One potential solution to the pricing problem is grants and subsidies for entrepreneurs. However, Asaad believes this only addresses part of the overarching issue.

“We are seeing an increased amount of this capital that’s being provided to the entrepreneurs, be that by the private sector or the government,” he said. “That does help to remedy the situation in the sense that it gives them the capital they need to secure insurance. However, it does not change the insurance segment’s vision or view on startup businesses and startup segments.”

Though these challenges are undoubtedly tough, they’re not insurmountable.

Critical Shifts in the Industry, and What Still Needs to Change

There is a growing sentiment in the insurance industry towards the opportunity purpose-driven companies represent. 

“The competitive landscape right now, from an insurance perspective, is ready to be disrupted. What I’m seeing right now is a lot of younger people who see an opportunity within the industry to disrupt it, and have an entrepreneurial mindset, that want to insure and support the vision of these new segments where the journey is to make the world a better place,” noted Asaad. 

Asaad compares these more entrepreneurial insurance companies to investment bankers. “They want to get to know: who are the people, the players, that have this idea? What’s their vision? What’s their aptitude, their experience?”

According to Asaad, one important change that still needs to be made across the insurance industry is a shift in mindset

“We have to take the mindset of supporting the entrepreneur and supporting the segments that are trying to make the world a better place. That is our duty.”

What Can Purpose-Driven Companies Do?

In emerging sectors, where there’s not a lot of data and history available, it’s difficult to quantify execution risk from an insurance perspective. That’s why it’s important to make as many unknowns as possible into “knowns.”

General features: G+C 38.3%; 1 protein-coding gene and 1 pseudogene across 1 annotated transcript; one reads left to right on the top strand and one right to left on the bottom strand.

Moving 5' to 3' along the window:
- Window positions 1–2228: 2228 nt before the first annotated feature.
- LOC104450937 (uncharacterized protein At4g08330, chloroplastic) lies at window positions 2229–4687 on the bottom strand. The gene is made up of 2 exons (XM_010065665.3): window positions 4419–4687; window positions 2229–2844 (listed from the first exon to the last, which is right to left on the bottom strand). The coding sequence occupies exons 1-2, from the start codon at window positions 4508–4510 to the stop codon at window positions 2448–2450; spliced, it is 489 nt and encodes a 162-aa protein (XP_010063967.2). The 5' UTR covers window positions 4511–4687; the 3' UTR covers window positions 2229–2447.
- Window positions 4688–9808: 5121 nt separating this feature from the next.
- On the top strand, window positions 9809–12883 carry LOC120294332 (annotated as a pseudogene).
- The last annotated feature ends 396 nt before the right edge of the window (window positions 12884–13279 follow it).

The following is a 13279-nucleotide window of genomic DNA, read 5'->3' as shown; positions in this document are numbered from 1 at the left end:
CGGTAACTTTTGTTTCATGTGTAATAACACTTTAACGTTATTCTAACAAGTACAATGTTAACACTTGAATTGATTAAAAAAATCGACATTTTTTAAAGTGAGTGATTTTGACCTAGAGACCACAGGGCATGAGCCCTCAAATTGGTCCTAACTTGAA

To turn unknowns into knowns for his clients, Asaad uses a method called the Insurance Investment Presentation. “We want the insurance companies to get comfortable investing their capital into these leaders and businesses,” he said. 

“We want to start to recognize some of the operational pieces of the client or the business as it relates to insurance… When you get a sense of what the ecosystem looks like for their product or service, and how much control over it they have, you get a better sense of their ability to actually execute.”

Purpose-driven companies will also want to be particular when selecting an insurance broker to work with.

“Choose an insurance broker who demonstrates an interest in you and your business, an understanding of who you are, what your vision is, and who is fluent in the language of entrepreneurship, law, and finance,” Asaad recommends. 

“They must exemplify the qualities of your business while packaging your story creatively in a manner which navigates the needs of underwriters in today’s market.”

Finally, purpose-driven companies should feel empowered to speak up about the challenges their companies are facing when it comes to insurance, and encourage others in the sector to share their stories as well. 

If entrepreneurs advocate for focus on innovation in the insurance industry, meaningful change is possible, and with it, a chance to build a better world.